BILLINGS — One of the oldest languages in North America, rooted in Native American history, is called hand talk. It's a form of sign language that dates back as far as the 16th century and is in danger of being forgotten.
Hand talk was observed nearly two centuries before American Sign Language came to be what it is today. For many native people, it's for more than just the hearing impaired, it's a part of their culture and day-to-day communication.
Lanny Real Bird, the native language advocate for the Crow tribe, has been using hand talk since he was a child.
"As a young person, I grew up learning sign language from my father and my grandmother," said Real Bird, who lives in Hardin.
Its history is rooted in allowing tribes that may not speak the same language, communicate with one another despite the language barrier.
"We would have a common reference to nature like buffalo or deer as well as the native name for the town of Billings," added Real Bird.
Real Bird spends much of his time traveling around the state and into the Dakotas as well as Canada teaching groups the language. Many of the groups are using his teaching methods and using it to complement their native language.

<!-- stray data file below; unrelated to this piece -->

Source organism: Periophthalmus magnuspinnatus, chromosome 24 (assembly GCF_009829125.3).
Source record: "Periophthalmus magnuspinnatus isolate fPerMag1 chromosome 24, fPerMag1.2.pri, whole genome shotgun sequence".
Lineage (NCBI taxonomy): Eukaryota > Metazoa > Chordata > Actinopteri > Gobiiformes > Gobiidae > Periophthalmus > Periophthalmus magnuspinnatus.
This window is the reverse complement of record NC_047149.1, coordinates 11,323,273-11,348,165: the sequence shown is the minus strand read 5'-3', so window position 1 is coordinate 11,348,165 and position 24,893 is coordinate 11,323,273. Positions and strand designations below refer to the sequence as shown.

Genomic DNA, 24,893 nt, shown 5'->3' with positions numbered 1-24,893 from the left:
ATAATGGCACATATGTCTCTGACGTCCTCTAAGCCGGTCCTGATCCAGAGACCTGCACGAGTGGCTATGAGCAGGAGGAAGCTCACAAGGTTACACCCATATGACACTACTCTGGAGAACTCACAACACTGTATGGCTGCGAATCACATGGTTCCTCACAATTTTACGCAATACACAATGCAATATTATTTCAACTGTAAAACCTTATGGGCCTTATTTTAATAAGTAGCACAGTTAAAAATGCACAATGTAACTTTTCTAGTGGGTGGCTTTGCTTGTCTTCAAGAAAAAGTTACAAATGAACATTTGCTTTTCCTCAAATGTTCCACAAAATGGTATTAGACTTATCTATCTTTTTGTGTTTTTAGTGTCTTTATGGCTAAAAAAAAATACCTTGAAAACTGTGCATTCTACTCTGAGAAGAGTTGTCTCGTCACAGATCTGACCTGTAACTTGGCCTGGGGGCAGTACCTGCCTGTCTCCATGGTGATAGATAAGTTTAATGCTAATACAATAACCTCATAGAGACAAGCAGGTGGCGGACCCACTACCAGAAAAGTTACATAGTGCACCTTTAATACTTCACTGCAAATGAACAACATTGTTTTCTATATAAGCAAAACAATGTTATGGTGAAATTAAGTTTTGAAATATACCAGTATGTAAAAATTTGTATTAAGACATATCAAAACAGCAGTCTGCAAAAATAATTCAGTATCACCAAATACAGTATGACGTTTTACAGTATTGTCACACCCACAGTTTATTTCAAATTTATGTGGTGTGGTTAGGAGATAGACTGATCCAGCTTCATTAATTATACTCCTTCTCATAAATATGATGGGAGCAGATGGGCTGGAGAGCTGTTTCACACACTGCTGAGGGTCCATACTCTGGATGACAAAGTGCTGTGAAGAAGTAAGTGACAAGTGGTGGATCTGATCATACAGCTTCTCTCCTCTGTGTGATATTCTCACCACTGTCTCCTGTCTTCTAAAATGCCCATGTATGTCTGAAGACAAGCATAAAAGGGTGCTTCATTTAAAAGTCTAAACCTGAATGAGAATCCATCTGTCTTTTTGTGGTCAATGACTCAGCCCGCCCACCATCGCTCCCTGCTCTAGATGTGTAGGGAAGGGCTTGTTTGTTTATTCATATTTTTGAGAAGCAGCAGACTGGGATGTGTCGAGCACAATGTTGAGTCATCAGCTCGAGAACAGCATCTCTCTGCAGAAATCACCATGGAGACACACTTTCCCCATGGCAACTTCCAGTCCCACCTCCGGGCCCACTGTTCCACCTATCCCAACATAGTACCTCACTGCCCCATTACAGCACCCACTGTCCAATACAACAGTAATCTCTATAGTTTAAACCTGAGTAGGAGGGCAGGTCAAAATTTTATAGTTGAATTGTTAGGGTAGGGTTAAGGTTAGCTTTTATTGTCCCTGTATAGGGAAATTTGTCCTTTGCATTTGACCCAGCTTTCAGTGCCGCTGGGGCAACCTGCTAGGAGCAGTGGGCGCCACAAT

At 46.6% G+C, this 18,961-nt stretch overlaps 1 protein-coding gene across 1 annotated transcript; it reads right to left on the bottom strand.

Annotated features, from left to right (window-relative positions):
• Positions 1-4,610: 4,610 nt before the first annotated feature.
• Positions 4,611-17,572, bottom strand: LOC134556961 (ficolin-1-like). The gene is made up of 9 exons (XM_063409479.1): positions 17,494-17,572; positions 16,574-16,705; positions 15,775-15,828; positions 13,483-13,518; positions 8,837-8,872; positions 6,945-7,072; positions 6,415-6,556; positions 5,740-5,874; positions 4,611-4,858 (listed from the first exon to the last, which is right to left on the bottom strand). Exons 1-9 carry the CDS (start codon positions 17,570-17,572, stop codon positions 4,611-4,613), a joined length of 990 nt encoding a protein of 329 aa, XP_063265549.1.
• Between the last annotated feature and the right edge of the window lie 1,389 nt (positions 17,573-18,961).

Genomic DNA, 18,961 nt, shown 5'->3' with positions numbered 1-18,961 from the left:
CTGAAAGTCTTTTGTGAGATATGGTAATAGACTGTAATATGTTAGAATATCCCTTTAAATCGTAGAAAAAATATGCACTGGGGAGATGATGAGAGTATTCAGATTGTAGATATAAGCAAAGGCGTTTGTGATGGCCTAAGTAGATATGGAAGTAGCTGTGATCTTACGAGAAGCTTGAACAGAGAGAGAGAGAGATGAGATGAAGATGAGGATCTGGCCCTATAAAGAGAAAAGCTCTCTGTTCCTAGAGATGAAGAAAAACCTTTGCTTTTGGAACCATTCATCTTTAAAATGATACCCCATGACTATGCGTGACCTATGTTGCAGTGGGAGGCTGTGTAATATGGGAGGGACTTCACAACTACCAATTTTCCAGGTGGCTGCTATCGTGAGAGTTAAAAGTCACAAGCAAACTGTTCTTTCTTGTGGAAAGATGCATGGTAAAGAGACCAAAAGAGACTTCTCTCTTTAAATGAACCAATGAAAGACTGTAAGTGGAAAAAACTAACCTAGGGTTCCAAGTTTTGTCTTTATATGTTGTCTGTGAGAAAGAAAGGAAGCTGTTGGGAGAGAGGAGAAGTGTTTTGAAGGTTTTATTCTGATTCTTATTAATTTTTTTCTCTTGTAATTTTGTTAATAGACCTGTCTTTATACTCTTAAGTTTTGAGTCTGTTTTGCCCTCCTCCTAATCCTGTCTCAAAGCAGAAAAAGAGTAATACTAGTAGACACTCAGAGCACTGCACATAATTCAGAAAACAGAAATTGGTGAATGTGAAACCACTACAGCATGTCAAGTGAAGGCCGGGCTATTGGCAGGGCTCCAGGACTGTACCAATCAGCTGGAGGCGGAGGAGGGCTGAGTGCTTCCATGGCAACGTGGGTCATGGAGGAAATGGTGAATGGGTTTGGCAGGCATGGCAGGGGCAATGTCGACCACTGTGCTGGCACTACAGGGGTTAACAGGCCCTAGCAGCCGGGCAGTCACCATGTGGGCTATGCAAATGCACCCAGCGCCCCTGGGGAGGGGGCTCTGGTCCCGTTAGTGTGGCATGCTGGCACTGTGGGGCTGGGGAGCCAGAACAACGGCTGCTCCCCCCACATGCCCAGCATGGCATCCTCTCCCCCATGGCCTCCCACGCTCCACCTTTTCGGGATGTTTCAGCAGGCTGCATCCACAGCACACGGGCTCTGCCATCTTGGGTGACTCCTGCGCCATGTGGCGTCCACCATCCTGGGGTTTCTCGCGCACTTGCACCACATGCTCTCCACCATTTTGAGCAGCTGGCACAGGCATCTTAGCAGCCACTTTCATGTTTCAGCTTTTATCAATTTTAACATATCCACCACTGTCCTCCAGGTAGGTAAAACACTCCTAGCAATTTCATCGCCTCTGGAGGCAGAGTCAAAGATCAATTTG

"It's taught in a four-step process, starting with signing, learning the motions, listening to the native word and then moving towards conversations," added Real Bird.
"The language aids in traditional speech and helps build an appreciation for one's culture," said Real Bird.
The goal of his teachings is to continue to spread awareness and ensure that the language continues to live on and doesn't become a memory of the past.